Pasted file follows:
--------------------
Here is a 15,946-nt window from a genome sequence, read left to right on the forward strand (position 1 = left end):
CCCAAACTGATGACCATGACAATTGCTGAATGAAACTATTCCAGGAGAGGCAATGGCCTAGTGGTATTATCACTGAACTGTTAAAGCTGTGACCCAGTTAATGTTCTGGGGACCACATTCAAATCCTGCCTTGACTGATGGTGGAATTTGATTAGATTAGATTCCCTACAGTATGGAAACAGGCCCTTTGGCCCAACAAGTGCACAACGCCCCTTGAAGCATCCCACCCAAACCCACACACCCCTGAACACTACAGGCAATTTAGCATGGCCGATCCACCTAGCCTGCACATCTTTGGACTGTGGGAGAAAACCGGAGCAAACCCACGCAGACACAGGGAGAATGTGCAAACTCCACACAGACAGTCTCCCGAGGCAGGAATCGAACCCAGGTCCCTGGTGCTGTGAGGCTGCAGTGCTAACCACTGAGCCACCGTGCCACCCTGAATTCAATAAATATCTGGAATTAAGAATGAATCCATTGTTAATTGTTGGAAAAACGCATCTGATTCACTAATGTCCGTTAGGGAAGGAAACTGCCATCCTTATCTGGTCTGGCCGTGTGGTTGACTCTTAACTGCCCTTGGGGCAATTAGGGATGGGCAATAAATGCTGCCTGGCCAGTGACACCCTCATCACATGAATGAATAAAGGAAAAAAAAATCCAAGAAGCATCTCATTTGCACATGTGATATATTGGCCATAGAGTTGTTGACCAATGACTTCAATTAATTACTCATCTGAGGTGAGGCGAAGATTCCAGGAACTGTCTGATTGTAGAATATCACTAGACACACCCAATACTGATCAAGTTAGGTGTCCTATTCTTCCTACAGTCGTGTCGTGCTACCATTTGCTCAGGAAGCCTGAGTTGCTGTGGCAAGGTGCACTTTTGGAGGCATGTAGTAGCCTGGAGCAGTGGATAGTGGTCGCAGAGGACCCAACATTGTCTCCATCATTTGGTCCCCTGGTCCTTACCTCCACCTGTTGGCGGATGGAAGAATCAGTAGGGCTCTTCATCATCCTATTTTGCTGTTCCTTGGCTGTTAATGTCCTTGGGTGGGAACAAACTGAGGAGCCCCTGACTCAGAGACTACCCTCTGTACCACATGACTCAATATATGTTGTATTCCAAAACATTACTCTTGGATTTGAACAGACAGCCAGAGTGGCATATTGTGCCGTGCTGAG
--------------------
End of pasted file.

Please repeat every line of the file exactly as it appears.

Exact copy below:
Here is a 15,946-nt window from a genome sequence, read left to right on the forward strand (position 1 = left end):
CCCAAACTGATGACCATGACAATTGCTGAATGAAACTATTCCAGGAGAGGCAATGGCCTAGTGGTATTATCACTGAACTGTTAAAGCTGTGACCCAGTTAATGTTCTGGGGACCACATTCAAATCCTGCCTTGACTGATGGTGGAATTTGATTAGATTAGATTCCCTACAGTATGGAAACAGGCCCTTTGGCCCAACAAGTGCACAACGCCCCTTGAAGCATCCCACCCAAACCCACACACCCCTGAACACTACAGGCAATTTAGCATGGCCGATCCACCTAGCCTGCACATCTTTGGACTGTGGGAGAAAACCGGAGCAAACCCACGCAGACACAGGGAGAATGTGCAAACTCCACACAGACAGTCTCCCGAGGCAGGAATCGAACCCAGGTCCCTGGTGCTGTGAGGCTGCAGTGCTAACCACTGAGCCACCGTGCCACCCTGAATTCAATAAATATCTGGAATTAAGAATGAATCCATTGTTAATTGTTGGAAAAACGCATCTGATTCACTAATGTCCGTTAGGGAAGGAAACTGCCATCCTTATCTGGTCTGGCCGTGTGGTTGACTCTTAACTGCCCTTGGGGCAATTAGGGATGGGCAATAAATGCTGCCTGGCCAGTGACACCCTCATCACATGAATGAATAAAGGAAAAAAAAATCCAAGAAGCATCTCATTTGCACATGTGATATATTGGCCATAGAGTTGTTGACCAATGACTTCAATTAATTACTCATCTGAGGTGAGGCGAAGATTCCAGGAACTGTCTGATTGTAGAATATCACTAGACACACCCAATACTGATCAAGTTAGGTGTCCTATTCTTCCTACAGTCGTGTCGTGCTACCATTTGCTCAGGAAGCCTGAGTTGCTGTGGCAAGGTGCACTTTTGGAGGCATGTAGTAGCCTGGAGCAGTGGATAGTGGTCGCAGAGGACCCAACATTGTCTCCATCATTTGGTCCCCTGGTCCTTACCTCCACCTGTTGGCGGATGGAAGAATCAGTAGGGCTCTTCATCATCCTATTTTGCTGTTCCTTGGCTGTTAATGTCCTTGGGTGGGAACAAACTGAGGAGCCCCTGACTCAGAGACTACCCTCTGTACCACATGACTCAATATATGTTGTATTCCAAAACATTACTCTTGGATTTGAACAGACAGCCAGAGTGGCATATTGTGCCGTGCTGAG